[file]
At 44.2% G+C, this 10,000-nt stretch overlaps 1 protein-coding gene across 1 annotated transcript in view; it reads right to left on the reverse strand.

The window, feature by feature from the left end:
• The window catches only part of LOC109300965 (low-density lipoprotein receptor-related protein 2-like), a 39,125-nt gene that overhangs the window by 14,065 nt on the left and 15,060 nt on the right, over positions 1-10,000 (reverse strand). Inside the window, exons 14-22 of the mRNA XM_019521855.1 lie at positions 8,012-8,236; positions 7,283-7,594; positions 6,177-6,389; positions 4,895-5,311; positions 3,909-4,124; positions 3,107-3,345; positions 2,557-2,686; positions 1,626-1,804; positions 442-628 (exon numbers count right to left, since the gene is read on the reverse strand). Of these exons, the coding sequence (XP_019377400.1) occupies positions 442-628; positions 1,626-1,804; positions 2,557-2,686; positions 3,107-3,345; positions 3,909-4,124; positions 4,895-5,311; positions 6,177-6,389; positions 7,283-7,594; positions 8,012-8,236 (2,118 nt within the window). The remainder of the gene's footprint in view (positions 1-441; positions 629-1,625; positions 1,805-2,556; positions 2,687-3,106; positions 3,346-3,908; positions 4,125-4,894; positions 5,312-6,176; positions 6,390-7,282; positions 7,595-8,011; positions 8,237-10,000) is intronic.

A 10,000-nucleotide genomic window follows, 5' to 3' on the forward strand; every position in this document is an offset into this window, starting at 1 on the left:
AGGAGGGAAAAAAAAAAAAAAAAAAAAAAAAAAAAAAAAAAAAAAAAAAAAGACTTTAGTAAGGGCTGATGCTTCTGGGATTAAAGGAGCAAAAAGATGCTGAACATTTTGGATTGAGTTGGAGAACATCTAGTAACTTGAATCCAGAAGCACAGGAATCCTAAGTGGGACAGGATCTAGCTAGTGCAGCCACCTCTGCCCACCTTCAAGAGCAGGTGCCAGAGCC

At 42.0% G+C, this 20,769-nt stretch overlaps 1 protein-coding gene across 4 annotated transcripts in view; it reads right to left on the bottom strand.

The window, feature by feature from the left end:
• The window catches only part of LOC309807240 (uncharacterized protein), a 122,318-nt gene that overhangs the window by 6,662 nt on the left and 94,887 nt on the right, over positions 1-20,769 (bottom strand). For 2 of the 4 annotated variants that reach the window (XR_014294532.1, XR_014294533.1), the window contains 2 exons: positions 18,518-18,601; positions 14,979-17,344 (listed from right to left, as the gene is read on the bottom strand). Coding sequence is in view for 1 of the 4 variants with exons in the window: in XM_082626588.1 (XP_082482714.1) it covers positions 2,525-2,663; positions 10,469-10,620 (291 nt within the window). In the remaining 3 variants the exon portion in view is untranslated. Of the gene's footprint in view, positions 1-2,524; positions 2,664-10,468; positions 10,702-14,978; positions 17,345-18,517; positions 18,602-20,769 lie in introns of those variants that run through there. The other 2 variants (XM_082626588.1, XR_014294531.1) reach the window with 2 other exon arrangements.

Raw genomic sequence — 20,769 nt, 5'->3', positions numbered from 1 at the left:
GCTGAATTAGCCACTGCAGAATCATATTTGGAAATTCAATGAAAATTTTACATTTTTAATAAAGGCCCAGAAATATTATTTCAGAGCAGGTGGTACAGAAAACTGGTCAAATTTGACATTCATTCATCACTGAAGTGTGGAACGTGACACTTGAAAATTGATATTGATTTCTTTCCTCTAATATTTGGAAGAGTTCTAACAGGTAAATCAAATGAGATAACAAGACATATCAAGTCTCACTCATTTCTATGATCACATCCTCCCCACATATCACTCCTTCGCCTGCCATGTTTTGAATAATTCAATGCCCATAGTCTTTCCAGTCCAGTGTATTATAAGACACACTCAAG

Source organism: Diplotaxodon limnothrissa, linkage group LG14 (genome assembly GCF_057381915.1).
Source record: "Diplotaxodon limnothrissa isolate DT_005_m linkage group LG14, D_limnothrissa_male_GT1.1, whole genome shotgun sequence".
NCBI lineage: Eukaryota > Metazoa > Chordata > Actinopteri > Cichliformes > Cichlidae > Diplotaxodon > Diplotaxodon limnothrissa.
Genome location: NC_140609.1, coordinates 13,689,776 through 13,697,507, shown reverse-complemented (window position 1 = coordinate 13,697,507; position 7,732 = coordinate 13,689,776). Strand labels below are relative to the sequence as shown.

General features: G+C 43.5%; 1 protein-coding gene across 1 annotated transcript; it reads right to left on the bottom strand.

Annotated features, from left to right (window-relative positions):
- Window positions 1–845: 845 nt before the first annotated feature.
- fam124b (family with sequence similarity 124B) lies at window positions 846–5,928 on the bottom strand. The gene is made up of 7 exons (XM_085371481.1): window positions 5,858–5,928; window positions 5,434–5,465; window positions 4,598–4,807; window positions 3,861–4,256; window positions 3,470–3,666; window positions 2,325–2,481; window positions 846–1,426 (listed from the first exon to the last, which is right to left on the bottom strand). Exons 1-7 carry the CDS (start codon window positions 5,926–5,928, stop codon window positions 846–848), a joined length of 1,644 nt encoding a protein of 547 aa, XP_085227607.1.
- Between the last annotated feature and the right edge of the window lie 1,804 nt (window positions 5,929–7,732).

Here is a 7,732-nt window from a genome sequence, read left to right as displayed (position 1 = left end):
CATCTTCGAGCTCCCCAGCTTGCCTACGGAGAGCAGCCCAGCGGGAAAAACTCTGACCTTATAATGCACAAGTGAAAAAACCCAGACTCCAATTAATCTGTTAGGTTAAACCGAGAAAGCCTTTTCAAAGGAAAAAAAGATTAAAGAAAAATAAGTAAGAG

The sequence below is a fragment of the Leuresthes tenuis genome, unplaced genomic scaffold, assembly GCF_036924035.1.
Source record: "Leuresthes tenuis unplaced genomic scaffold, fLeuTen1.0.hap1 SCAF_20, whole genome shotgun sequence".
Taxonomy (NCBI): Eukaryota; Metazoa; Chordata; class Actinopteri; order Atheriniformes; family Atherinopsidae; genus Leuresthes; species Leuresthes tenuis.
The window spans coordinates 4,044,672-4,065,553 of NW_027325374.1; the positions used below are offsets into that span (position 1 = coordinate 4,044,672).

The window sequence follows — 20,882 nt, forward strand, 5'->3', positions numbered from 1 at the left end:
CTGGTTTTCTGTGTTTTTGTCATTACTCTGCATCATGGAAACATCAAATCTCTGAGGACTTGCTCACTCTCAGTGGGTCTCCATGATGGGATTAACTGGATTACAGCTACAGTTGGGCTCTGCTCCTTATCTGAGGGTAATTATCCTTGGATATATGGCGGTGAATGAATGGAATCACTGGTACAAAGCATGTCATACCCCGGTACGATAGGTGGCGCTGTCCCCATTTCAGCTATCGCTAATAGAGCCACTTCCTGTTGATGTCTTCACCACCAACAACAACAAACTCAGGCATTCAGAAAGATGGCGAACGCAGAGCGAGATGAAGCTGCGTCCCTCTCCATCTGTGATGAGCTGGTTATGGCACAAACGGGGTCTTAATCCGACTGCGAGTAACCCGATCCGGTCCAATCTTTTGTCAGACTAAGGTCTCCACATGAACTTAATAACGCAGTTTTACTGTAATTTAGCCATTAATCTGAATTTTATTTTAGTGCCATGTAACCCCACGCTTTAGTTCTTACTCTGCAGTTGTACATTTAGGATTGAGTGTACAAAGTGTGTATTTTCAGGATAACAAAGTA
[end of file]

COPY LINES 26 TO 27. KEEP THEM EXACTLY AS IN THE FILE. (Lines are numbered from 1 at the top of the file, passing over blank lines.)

The window sequence follows — 20,882 nt, forward strand, 5'->3', positions numbered from 1 at the left end:
CTGGTTTTCTGTGTTTTTGTCATTACTCTGCATCATGGAAACATCAAATCTCTGAGGACTTGCTCACTCTCAGTGGGTCTCCATGATGGGATTAACTGGATTACAGCTACAGTTGGGCTCTGCTCCTTATCTGAGGGTAATTATCCTTGGATATATGGCGGTGAATGAATGGAATCACTGGTACAAAGCATGTCATACCCCGGTACGATAGGTGGCGCTGTCCCCATTTCAGCTATCGCTAATAGAGCCACTTCCTGTTGATGTCTTCACCACCAACAACAACAAACTCAGGCATTCAGAAAGATGGCGAACGCAGAGCGAGATGAAGCTGCGTCCCTCTCCATCTGTGATGAGCTGGTTATGGCACAAACGGGGTCTTAATCCGACTGCGAGTAACCCGATCCGGTCCAATCTTTTGTCAGACTAAGGTCTCCACATGAACTTAATAACGCAGTTTTACTGTAATTTAGCCATTAATCTGAATTTTATTTTAGTGCCATGTAACCCCACGCTTTAGTTCTTACTCTGCAGTTGTACATTTAGGATTGAGTGTACAAAGTGTGTATTTTCAGGATAACAAAGTA